I tend to stay away from arguments for the gay marriage ban based on religious beliefs because I think those who make them have a point. In their interpretation of a 2000+-year-old set of mores set down and rewritten and re-interpreted and re-interpreted and re-written and re-written again, there is a certain group of people who have come to believe that the holy sacrament of marriage should be between a man and a woman. Fair enough. Do I agree with them? Not with a single grain in my soul, but I won't tell them they can't believe what they want to believe--especially within the confines of an institution that is, by the nature of the founding of our country, completely separate from influencing at all the way in which I can legally live my life. Except that it's not. And therein lies the problem with the argument that gay marriage should not be legal. Believe what you want to within your religious institution of living, but don't tell me where my tax dollars can and can't go based on that.
Which brings me to this Big Hollywood post by Sarah Palin's co-author, Lynn Vincent. In attempting to defend her hilarious new author-buddy/athlete, Carrie Prejean, Vincent vehemently insists that neither Prejean, nor herself are "fanatical homophobes." Why? Because they have gay friends. Vincent proves her point in the shocking revelation that Prejean learned how to walk in heels from an "openly gay man."
Totally way. Vincent even goes on to compliment said coach and all gay men by declaring their expertise in wearing heels with this little gem: "Let's face it ladies, nobody can work a pair of pumps like the right gay man." Besides the plethora of ways in which I would like to point out Vincent's shortcomings as a functioning, non-bigoted, reasonable human being with this, the statement's just wrong. No offense to Varla Jean and Hedda, but I've seen Heidi Klum rock a pair of 4 inch stilettos... no contest.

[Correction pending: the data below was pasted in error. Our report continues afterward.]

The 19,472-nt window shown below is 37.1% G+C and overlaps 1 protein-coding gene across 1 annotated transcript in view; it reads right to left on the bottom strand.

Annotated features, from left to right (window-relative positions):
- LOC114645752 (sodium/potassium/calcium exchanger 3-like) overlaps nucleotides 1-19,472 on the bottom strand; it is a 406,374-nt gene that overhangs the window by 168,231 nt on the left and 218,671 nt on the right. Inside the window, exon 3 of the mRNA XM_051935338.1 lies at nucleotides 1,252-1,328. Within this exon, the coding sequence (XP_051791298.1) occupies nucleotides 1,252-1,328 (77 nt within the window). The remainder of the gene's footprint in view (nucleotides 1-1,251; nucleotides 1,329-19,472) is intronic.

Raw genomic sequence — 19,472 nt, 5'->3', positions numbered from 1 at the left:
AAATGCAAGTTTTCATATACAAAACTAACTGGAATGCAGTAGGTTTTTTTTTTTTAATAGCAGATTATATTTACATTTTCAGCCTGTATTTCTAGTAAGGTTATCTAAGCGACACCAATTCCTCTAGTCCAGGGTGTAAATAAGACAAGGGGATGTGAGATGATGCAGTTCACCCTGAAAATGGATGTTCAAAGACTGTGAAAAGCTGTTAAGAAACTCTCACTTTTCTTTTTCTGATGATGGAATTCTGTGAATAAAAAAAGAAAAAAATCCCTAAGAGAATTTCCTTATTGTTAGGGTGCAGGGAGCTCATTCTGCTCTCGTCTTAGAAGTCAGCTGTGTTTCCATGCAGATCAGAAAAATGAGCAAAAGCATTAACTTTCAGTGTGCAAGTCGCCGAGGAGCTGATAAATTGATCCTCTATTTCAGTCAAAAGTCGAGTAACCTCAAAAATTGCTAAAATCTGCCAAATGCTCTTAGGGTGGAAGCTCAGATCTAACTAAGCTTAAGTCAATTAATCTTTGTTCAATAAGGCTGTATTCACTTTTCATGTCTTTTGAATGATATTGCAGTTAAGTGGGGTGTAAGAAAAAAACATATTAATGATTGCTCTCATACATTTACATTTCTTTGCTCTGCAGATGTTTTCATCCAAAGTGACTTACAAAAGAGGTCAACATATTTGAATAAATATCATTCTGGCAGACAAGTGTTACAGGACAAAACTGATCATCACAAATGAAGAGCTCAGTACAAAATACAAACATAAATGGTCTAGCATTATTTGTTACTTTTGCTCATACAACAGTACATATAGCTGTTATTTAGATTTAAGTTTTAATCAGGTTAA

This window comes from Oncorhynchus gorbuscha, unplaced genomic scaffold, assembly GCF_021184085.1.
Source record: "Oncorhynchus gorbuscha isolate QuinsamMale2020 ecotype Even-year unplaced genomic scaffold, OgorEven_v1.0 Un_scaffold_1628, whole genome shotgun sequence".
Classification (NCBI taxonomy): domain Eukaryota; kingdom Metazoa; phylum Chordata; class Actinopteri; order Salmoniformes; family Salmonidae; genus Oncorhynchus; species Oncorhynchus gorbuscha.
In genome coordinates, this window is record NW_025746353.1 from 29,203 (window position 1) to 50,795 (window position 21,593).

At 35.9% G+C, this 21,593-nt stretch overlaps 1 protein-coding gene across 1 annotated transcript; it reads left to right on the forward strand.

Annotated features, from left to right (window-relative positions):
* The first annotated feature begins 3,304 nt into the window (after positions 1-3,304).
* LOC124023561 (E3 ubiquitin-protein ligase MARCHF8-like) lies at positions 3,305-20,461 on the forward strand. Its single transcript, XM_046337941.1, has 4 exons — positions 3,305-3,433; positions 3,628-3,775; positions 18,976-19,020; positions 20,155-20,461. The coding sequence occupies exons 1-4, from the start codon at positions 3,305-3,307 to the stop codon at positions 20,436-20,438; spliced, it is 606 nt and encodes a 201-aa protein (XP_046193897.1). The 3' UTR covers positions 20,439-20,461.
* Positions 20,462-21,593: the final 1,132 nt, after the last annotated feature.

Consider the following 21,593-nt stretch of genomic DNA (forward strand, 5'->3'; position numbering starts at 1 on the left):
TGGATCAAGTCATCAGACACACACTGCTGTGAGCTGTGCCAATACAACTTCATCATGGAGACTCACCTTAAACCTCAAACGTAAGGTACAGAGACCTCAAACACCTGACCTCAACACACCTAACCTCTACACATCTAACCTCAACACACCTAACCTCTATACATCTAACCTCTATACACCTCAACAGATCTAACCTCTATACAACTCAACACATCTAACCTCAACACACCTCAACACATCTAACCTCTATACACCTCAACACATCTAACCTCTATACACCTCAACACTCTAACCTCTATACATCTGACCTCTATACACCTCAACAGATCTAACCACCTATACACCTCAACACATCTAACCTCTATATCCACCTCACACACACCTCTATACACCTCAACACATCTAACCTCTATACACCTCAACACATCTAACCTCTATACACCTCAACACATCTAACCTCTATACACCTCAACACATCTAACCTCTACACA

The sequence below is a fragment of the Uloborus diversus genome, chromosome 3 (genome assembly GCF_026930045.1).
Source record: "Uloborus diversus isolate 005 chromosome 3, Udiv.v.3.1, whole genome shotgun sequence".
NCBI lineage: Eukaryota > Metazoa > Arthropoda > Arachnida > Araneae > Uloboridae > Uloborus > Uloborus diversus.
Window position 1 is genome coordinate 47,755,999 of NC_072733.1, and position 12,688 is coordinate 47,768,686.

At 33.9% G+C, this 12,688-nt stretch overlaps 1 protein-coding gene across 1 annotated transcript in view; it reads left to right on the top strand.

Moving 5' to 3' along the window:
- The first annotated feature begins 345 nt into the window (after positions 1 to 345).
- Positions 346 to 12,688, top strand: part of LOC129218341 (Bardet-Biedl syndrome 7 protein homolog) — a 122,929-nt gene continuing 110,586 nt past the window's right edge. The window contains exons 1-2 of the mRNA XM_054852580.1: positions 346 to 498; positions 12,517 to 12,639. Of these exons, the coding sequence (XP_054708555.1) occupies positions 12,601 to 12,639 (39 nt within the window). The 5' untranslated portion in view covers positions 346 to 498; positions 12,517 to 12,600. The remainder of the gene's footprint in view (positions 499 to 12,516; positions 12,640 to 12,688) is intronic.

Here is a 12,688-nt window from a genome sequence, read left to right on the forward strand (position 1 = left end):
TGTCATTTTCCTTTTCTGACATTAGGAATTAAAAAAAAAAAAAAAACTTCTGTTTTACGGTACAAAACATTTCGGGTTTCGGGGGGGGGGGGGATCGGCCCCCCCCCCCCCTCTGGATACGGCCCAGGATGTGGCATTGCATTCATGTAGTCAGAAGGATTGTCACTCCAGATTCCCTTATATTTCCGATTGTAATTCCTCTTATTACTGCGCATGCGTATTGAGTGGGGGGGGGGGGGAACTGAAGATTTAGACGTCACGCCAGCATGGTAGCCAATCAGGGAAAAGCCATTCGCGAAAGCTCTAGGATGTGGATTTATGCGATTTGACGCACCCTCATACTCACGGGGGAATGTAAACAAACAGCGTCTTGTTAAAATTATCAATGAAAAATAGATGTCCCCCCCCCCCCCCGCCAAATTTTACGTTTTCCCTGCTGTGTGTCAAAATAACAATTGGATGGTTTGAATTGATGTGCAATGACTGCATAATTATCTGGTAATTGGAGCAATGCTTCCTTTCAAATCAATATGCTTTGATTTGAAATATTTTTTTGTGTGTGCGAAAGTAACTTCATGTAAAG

The problem with this line of rationalizing homophobia is that Vincent, Prejean and I'm sure many others, are excusing their fear by admitting that A) they have gay friends and B) they aren't afraid of them. But saying that you aren't afraid of your friends doesn't mean you're not homophobic. Saying you don't agree that gay people have the right to be married does. It's a deeper, much more ingrained sentiment that threatens the institutional beliefs around which you build your life. The prospect of having that upended, be it by friend, family member or stranger, is frightening, but is it cause to close yourself off from even entertaining the idea that your way of life or system of beliefs won't mean anything less if someone you love and care about has the same rights as you? More to the point, it doesn't make exclusionary prejudice legally okay. It's the same thing as saying, "I'm not racist, I have black friends. I just don't believe they should go to my school." Wasn't okay then. Isn't okay now.
(On a sidenote, I'd like to thank you, Lynn, for the enlightening look inside the world of pageantry. Barring any pending Nielsen reports on the demographic of viewers who still watch this archaic inspiration of anorexia and boob jobs, I'm going to go out on a limb and assume most pageant-viewing parties today consist of either southern families and BBQ or gay men and martinis.)
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